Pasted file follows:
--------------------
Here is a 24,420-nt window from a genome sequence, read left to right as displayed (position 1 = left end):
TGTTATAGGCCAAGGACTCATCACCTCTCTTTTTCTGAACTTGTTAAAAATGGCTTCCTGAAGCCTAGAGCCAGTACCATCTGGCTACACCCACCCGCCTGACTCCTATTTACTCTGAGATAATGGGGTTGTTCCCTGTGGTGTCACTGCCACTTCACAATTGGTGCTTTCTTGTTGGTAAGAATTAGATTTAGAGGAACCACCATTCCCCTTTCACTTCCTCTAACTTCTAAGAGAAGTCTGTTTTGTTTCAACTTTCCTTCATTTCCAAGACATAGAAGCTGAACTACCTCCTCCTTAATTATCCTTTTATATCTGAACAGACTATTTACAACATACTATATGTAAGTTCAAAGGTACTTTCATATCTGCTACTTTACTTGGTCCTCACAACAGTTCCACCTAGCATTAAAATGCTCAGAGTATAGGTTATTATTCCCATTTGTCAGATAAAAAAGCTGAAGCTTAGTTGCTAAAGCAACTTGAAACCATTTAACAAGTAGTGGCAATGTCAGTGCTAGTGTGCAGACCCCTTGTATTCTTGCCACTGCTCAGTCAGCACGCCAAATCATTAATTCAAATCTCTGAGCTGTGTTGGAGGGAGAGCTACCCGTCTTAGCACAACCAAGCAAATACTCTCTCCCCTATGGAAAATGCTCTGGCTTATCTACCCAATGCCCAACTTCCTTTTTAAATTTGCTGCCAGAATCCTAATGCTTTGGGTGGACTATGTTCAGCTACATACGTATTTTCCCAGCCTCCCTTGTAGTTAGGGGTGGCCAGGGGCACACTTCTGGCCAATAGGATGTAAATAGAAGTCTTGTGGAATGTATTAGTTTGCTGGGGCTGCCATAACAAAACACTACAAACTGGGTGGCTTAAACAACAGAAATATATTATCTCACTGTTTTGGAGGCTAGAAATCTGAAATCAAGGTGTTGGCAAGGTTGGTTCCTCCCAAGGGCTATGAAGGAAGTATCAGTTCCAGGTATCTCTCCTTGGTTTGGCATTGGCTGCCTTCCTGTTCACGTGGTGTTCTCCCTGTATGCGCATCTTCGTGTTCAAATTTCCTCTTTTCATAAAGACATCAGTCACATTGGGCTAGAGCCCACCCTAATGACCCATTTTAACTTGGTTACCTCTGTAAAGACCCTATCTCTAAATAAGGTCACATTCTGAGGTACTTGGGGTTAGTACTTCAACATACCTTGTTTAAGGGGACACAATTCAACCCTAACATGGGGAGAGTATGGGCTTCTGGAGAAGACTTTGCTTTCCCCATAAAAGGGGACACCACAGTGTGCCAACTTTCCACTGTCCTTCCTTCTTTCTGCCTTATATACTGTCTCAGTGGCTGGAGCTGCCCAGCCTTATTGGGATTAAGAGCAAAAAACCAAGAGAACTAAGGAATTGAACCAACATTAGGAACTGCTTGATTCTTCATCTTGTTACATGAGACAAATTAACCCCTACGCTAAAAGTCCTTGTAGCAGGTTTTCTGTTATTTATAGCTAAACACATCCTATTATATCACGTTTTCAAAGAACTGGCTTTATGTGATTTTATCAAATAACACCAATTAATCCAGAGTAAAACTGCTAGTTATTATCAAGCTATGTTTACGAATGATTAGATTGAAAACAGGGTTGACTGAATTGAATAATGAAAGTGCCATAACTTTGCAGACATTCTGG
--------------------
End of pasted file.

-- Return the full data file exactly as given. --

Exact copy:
Here is a 24,420-nt window from a genome sequence, read left to right as displayed (position 1 = left end):
TGTTATAGGCCAAGGACTCATCACCTCTCTTTTTCTGAACTTGTTAAAAATGGCTTCCTGAAGCCTAGAGCCAGTACCATCTGGCTACACCCACCCGCCTGACTCCTATTTACTCTGAGATAATGGGGTTGTTCCCTGTGGTGTCACTGCCACTTCACAATTGGTGCTTTCTTGTTGGTAAGAATTAGATTTAGAGGAACCACCATTCCCCTTTCACTTCCTCTAACTTCTAAGAGAAGTCTGTTTTGTTTCAACTTTCCTTCATTTCCAAGACATAGAAGCTGAACTACCTCCTCCTTAATTATCCTTTTATATCTGAACAGACTATTTACAACATACTATATGTAAGTTCAAAGGTACTTTCATATCTGCTACTTTACTTGGTCCTCACAACAGTTCCACCTAGCATTAAAATGCTCAGAGTATAGGTTATTATTCCCATTTGTCAGATAAAAAAGCTGAAGCTTAGTTGCTAAAGCAACTTGAAACCATTTAACAAGTAGTGGCAATGTCAGTGCTAGTGTGCAGACCCCTTGTATTCTTGCCACTGCTCAGTCAGCACGCCAAATCATTAATTCAAATCTCTGAGCTGTGTTGGAGGGAGAGCTACCCGTCTTAGCACAACCAAGCAAATACTCTCTCCCCTATGGAAAATGCTCTGGCTTATCTACCCAATGCCCAACTTCCTTTTTAAATTTGCTGCCAGAATCCTAATGCTTTGGGTGGACTATGTTCAGCTACATACGTATTTTCCCAGCCTCCCTTGTAGTTAGGGGTGGCCAGGGGCACACTTCTGGCCAATAGGATGTAAATAGAAGTCTTGTGGAATGTATTAGTTTGCTGGGGCTGCCATAACAAAACACTACAAACTGGGTGGCTTAAACAACAGAAATATATTATCTCACTGTTTTGGAGGCTAGAAATCTGAAATCAAGGTGTTGGCAAGGTTGGTTCCTCCCAAGGGCTATGAAGGAAGTATCAGTTCCAGGTATCTCTCCTTGGTTTGGCATTGGCTGCCTTCCTGTTCACGTGGTGTTCTCCCTGTATGCGCATCTTCGTGTTCAAATTTCCTCTTTTCATAAAGACATCAGTCACATTGGGCTAGAGCCCACCCTAATGACCCATTTTAACTTGGTTACCTCTGTAAAGACCCTATCTCTAAATAAGGTCACATTCTGAGGTACTTGGGGTTAGTACTTCAACATACCTTGTTTAAGGGGACACAATTCAACCCTAACATGGGGAGAGTATGGGCTTCTGGAGAAGACTTTGCTTTCCCCATAAAAGGGGACACCACAGTGTGCCAACTTTCCACTGTCCTTCCTTCTTTCTGCCTTATATACTGTCTCAGTGGCTGGAGCTGCCCAGCCTTATTGGGATTAAGAGCAAAAAACCAAGAGAACTAAGGAATTGAACCAACATTAGGAACTGCTTGATTCTTCATCTTGTTACATGAGACAAATTAACCCCTACGCTAAAAGTCCTTGTAGCAGGTTTTCTGTTATTTATAGCTAAACACATCCTATTATATCACGTTTTCAAAGAACTGGCTTTATGTGATTTTATCAAATAACACCAATTAATCCAGAGTAAAACTGCTAGTTATTATCAAGCTATGTTTACGAATGATTAGATTGAAAACAGGGTTGACTGAATTGAATAATGAAAGTGCCATAACTTTGCAGACATTCTGG